In the lead-up to the financial crisis, JP Morgan knowingly sold financial products backed by risky mortgages that soon blew up and lost most of their value, according to the New York Times.

Settlement recipients: managers of mortgage-based securities trusts.

9. $9.3 billion, 2013: 13 banks foreclosed paid homes and charged illegal fees

A group of 13 banks were sued for foreclosing homes with paid mortgages, charging illegal fees and mishandling loan modifications, actions which affected millions of customers. Regulators settled for a $9.3 billion settlement, instead of completing a costly review process, according to the New York Times.

Settlement recipients: 4.2 million mortgage holders currently in foreclosure.

10. $13 billion, 2013: JP Morgan routinely overstated mortgage qualities

The bank – currently America’s largest – admitted to regularly overstating the quality of mortgages, selling risky loans at inflated prices to investors who thought they were safe, according to Reuters.

Settlement recipients: the U.S. government and borrowers seeking loans in areas hard-hit by the housing crisis.

11. $25 billion, 2012: Top five U.S. mortgage servicers committed massive fraud, abuse

The banks – Bank of America, JPMorgan., Wells Fargo, Citigroup, and Ally Financial – abused house owners throughout the country, according to the Justice Department. For instance, they used false signatures to approve foreclosures, deceived customers about loan modifications, and failed to provide alternatives to foreclosure, which is required by law.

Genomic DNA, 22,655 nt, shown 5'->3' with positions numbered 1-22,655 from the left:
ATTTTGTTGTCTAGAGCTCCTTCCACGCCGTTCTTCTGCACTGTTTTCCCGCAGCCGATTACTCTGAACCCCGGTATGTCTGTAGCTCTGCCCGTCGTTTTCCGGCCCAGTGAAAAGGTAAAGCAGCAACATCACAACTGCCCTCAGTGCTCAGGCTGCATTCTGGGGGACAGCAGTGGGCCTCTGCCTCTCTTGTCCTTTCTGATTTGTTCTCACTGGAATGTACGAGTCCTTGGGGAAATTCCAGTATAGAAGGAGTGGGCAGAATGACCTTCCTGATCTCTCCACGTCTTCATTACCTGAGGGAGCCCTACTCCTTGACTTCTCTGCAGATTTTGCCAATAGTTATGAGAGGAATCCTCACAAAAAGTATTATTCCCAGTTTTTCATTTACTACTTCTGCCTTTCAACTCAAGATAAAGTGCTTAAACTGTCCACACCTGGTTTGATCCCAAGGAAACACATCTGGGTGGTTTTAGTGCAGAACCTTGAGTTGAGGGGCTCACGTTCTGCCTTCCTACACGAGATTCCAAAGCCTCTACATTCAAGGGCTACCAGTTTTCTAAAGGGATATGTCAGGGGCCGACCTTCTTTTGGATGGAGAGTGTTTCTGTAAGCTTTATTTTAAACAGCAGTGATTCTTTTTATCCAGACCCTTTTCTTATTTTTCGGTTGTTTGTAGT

Settlement recipients: the federal government, as well as 49 state governments.

12. $42 billion+, 2013: British Petroleum devastates the Gulf of Mexico

An explosion at a BP oil rig killed 11 people and spilled billions of gallons of oil into the Gulf of Mexico. Now the company is paying not just for the cleanup but settlements in class action lawsuits, criminal charges, and even claims from the Securities and Exchange Commission (SEC).

And additional outstanding claims could add up by another $55 billion, to a total of $97 billion, according to the Guardian.

Settlement recipients: the U.S. government, state governments, and residents in the Gulf area.

13. $50 billion+, 2009: Top banks lied about securities they were selling

Firms such as Bank of America, Deutsche Bank and RBS lied to investors, claiming that the auction-rate securities (ARS) they were selling were safe, when in fact they were highly risk-prone. When the market for ARS’ went down, the banks started buying them up to artificially prop up the market, according to the SEC.

Settlement recipients: individuals, charities, and small or medium businesses that bought ARS’.

Bonus. $246 billion, 1998: Big Tobacco killed millions, lied and defrauded

While not in this decade, it’s a good case for comparison (and to show what the justice system is capable of): the top tobacco companies ended up settling for a total of $246 billion after being sued for selling and knowingly promoting dangerous products as safe and healthy.

The money is being paid out on a regular basis until 2025, according to the University of Maryland.

Settlement recipients: the federal government, as well as the Medicaid programs of 46 states, the District of Columbia, and five U.S. territories.

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Ole Skaar